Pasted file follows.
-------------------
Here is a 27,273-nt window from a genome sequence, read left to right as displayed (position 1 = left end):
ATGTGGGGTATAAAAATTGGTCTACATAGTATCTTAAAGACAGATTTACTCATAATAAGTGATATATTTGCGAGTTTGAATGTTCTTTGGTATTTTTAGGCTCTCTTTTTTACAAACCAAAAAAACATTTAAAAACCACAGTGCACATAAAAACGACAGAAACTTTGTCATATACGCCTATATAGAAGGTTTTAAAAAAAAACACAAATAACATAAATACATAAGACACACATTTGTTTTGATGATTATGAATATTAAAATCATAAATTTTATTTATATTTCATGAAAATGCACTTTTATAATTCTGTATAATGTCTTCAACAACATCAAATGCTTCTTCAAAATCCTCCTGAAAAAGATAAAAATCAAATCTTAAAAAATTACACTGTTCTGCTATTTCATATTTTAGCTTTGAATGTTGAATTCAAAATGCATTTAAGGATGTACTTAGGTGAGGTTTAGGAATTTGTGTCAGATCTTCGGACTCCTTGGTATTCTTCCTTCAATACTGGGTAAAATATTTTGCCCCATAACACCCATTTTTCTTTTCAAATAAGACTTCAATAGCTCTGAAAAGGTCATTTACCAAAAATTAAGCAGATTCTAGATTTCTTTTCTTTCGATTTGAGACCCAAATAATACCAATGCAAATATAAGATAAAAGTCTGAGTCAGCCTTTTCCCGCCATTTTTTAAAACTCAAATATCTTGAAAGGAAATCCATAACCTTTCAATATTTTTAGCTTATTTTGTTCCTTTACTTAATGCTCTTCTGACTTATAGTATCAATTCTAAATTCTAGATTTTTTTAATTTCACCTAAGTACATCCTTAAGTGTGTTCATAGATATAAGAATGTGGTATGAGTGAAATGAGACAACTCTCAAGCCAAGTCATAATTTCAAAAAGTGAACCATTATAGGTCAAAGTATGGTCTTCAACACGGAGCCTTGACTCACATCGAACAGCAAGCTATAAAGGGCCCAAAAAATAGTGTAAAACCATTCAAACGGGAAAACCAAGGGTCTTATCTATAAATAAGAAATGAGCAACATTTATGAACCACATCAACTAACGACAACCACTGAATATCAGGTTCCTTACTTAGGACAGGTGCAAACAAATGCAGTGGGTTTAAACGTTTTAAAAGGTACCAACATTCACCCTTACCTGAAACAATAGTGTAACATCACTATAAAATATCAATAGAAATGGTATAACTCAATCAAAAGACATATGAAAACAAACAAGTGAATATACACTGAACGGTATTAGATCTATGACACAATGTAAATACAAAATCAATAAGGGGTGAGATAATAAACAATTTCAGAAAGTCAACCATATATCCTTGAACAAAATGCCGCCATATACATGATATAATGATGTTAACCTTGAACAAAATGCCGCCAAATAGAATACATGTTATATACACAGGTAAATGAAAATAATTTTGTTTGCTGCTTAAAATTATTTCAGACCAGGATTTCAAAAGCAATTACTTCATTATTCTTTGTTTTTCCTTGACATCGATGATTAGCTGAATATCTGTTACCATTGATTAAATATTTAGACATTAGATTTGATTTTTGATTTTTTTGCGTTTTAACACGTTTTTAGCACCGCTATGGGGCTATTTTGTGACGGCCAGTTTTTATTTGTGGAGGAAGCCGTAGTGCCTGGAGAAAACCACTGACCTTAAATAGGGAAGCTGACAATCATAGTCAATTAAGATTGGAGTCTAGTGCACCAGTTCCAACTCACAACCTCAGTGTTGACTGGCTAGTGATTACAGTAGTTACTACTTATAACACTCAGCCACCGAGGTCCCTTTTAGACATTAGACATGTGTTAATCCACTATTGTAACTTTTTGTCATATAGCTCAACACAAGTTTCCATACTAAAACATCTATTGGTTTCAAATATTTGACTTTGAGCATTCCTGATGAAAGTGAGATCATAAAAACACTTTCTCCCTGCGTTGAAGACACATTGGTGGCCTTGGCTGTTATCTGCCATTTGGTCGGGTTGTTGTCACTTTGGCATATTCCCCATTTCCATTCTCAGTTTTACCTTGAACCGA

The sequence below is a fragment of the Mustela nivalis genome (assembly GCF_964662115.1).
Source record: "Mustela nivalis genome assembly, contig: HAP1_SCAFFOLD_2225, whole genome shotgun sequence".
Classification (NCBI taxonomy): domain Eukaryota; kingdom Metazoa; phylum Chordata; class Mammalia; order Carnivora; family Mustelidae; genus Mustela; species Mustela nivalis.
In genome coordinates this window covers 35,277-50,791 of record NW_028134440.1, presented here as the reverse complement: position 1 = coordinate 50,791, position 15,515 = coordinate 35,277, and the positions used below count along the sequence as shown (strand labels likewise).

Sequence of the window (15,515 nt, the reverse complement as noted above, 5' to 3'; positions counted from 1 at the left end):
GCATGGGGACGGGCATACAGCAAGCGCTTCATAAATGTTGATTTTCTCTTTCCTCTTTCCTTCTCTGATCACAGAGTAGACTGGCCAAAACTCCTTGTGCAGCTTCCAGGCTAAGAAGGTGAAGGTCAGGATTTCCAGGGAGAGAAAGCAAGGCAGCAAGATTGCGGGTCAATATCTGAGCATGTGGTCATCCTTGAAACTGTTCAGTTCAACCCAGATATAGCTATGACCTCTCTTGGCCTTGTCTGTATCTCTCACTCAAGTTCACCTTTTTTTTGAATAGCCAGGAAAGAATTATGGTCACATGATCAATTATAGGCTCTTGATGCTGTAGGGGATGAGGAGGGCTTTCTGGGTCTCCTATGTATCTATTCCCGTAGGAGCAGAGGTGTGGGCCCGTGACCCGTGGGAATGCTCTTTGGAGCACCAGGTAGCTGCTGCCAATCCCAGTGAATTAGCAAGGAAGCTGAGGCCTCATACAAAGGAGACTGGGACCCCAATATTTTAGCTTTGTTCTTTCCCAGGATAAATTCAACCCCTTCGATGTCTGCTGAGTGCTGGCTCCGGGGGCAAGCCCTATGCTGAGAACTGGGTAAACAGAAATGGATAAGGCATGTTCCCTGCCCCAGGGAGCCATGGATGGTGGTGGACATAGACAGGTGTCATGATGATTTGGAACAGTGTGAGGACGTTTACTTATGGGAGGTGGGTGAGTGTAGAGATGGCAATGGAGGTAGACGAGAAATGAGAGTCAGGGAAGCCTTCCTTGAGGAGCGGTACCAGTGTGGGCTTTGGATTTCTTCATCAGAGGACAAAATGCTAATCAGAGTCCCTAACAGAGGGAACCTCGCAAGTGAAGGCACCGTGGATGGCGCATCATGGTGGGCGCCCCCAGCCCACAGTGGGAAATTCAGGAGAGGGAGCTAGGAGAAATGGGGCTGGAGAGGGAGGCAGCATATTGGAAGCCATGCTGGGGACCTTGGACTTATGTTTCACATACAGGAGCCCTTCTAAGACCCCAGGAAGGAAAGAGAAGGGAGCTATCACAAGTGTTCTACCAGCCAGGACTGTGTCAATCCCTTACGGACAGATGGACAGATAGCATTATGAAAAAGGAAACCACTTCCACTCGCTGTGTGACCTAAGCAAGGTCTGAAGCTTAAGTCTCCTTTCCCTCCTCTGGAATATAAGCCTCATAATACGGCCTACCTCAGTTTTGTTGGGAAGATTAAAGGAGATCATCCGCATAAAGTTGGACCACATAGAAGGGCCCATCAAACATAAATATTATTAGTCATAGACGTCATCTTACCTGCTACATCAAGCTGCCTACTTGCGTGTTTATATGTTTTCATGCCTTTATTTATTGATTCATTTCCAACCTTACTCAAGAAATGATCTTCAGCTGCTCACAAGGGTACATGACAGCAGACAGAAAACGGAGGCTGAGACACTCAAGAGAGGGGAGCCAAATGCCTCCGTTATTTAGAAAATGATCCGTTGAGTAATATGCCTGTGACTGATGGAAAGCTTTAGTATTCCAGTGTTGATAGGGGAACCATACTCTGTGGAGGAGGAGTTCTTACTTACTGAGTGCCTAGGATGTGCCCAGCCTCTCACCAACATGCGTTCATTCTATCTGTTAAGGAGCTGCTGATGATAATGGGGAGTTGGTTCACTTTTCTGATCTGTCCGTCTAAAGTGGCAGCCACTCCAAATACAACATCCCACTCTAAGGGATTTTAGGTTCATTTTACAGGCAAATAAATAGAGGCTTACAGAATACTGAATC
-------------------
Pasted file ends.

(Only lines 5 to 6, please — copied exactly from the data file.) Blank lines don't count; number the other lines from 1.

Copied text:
Classification (NCBI taxonomy): domain Eukaryota; kingdom Metazoa; phylum Chordata; class Mammalia; order Carnivora; family Mustelidae; genus Mustela; species Mustela nivalis.
In genome coordinates this window covers 35,277-50,791 of record NW_028134440.1, presented here as the reverse complement: position 1 = coordinate 50,791, position 15,515 = coordinate 35,277, and the positions used below count along the sequence as shown (strand labels likewise).